bomb test: thousands are thought to have died
FOR Lydia Lebedeva, a 17- year-old student at a catering college in the provincial town of Orenburg in 1954, it seemed a privilege to be chosen by a Communist party commission to serve high-ranking military officers at a top-secret nuclear test range. Nobody told her she would be taking part in one of the largest experiments to be conducted on human beings.
Lebedeva, now 64, was among 45,000 people - mainly Soviet soldiers - who were deliberately exposed to radiation from a bomb twice as powerful as the one the Americans dropped on Hiroshima nine years earlier.
Thousands are believed to have died: some in the immediate aftermath, others months or years later. The pilot who dropped the bomb succumbed to leukaemia; his co-pilot to bone cancer. Many of the survivors went on to have children with a variety of disabilities.
For decades, the fate of those who were present that day at the Totskoye test range was covered up. Nearly half a century later, Lebedeva is one of only a few hundred veterans who have lived to tell the tale.
At 9.33am on September 14, 1954, a Tu-4 bomber dropped a 40,000-ton weapon from 25,000ft. The bomb exploded 1,200ft above the range. The blast was witnessed by Marshal Georgi Zhukov, Stalin's most senior second world war commander, from the safety of an underground nuclear bunker.
Moments later Zhukov ordered 600 tanks, 600 armoured personnel carriers and 320 planes towards the epicentre to stage a mock battle. It was designed to test the performance of hardware and soldiers alike in a nuclear war. Hundreds of cattle, sheep and pigs were tethered within the blast area.
"The scene was apocalyptic," recalled Anatoly Korsunov, who drove one of the tanks and says he has suffered from poor health ever since. "The steppe was burning - everything had been scorched.
"Most people had gas masks, but we kept having to take them off because of the intense heat. The landscape was littered with burning tanks, wrecked planes and melted anti-aircraft guns. The air was filled with thick, acrid smoke and the awful cries of animals, blinded and burnt."
Like other military personnel, Korsunov was never told how much radiation he received. "It was a state secret," he said. "I asked a technician who was measuring it with a detector. 'Normal, average,' was his answer. It was only later that I began to feel the effects: dizzy spells, shivers, aches in my spine, internal bleeding, high blood pressure."
Civilians such as Lebedeva and the 200 other women caterers like her fared little better. Hours before the explosion they were warned a bomb was going to be detonated and ordered into a pit three miles from the epicentre.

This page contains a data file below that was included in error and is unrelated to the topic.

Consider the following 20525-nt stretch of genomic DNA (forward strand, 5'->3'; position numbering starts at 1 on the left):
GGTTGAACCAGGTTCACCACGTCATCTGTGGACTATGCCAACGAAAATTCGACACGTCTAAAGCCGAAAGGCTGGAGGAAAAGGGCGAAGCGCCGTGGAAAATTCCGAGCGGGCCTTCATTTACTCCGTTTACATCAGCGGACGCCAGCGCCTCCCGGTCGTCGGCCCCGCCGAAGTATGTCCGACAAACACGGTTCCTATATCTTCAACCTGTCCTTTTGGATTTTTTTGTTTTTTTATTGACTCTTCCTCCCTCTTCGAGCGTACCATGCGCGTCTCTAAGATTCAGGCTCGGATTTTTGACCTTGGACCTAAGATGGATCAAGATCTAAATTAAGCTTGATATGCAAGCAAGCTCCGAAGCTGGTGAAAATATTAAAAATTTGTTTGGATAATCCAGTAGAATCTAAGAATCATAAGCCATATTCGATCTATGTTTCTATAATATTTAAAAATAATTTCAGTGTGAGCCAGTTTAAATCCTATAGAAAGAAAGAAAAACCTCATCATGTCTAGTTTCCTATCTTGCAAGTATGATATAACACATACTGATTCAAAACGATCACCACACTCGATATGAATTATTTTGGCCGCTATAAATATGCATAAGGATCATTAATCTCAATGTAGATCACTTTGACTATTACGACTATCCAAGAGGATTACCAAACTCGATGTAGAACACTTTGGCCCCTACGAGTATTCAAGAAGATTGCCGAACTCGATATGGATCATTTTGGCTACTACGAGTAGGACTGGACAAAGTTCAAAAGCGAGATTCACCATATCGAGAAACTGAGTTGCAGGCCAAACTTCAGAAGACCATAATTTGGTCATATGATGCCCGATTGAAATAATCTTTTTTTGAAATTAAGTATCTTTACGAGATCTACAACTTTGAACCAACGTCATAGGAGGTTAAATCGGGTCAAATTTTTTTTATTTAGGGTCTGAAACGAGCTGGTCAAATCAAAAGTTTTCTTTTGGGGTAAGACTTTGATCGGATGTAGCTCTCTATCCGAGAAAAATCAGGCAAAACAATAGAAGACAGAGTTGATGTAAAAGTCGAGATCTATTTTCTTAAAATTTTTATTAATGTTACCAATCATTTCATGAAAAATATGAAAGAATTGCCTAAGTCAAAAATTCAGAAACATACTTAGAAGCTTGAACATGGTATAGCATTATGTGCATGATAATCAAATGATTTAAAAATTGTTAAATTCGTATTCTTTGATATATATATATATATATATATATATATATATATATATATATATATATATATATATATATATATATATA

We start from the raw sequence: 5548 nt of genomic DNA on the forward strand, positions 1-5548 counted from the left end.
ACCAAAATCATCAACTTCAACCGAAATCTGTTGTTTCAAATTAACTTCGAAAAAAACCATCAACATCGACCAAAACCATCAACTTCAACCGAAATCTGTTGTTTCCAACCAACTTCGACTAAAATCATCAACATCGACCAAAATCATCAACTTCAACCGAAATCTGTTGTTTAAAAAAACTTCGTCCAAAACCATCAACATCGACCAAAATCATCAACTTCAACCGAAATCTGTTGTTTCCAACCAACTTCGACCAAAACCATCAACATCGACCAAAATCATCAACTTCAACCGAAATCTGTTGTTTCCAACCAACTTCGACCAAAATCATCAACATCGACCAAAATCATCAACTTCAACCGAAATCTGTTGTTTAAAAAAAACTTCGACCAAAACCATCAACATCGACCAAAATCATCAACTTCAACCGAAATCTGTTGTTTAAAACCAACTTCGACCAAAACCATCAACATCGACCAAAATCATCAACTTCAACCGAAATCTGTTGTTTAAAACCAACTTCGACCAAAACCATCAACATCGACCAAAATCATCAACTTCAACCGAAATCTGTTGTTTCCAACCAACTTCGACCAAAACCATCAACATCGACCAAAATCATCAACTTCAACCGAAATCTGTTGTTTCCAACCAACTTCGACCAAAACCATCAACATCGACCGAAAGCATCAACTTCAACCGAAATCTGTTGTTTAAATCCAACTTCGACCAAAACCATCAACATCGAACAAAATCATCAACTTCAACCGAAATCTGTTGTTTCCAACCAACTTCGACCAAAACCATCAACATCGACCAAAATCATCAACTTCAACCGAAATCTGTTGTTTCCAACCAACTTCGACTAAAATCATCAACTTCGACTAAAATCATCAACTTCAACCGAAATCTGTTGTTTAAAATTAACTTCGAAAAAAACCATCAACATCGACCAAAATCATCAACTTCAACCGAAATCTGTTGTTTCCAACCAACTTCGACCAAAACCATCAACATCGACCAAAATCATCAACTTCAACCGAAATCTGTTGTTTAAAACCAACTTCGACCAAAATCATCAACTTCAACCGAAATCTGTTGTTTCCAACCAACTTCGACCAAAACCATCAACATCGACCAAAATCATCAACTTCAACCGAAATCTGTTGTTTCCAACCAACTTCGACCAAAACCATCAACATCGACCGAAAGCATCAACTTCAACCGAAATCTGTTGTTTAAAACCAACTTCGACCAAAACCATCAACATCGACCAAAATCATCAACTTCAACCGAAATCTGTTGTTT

"They gave me only a blanket to cover myself with," she said. "I was terrified.
"There were two signals, then the blast. First a blinding, intense flash, then an explosion so powerful that I was knocked over.
"I went deaf, the earth shook violently, I was struck by a powerful wave. The light and heat were intense and I could not breathe. It felt as if I were being buried alive. Then a huge mushroom cloud rose into the sky. Everything went black."
She and her fellow kitchen staff lived in the area for two months. Only 20 remain alive.
Formerly a strong, healthy girl, Lebedeva began to feel ill soon after the test. She has suffered from leukaemia and has had a throat tumour removed.
Her first child, Lena, born eight years after the test, was unable to walk, talk, sit up or feed herself when she died aged 12. Lebedeva's son, now 36, was also born handicapped.
Like all the other survivors, Lebedeva was forbidden to tell doctors the likely cause of her ill-health for fear of being denounced to the KGB. It was not until the early 1990s that the Russian government first acknowledged the nuclear test. An archive of medical records burnt down a few years ago.
"I was told I stood a chance to get some compensation if I could prove I was very sick in the first five years after the explosion," Lebedeva said. "But when I tried to get my medical records, I was told all documents up to 1976 were missing.
"It's the same for all the other survivors. The truth is that the state hopes the few of us left will die off quickly."
There are no official figures to show how many of the 45,000 sent to Totskoye died as a result of the test.
Tamara Zlotnikova, a former member of the Russian parliament who is helping survivors fight for compensation, believes the toll was enormous. "Even today, the incidence of some cancers in Orenburg, a city 130 miles from the range,is double that of people who suffered in Chernobyl," she said.
"A study carried out by the health ministry on cities with the worst health problems puts Orenburg second out of 88. Thousands died.
"These people were used as guinea pigs, tested, and then left to die slowly of cancer. The state does not want their tragedy to be recognised, because it would cost money. Nobody wants to know."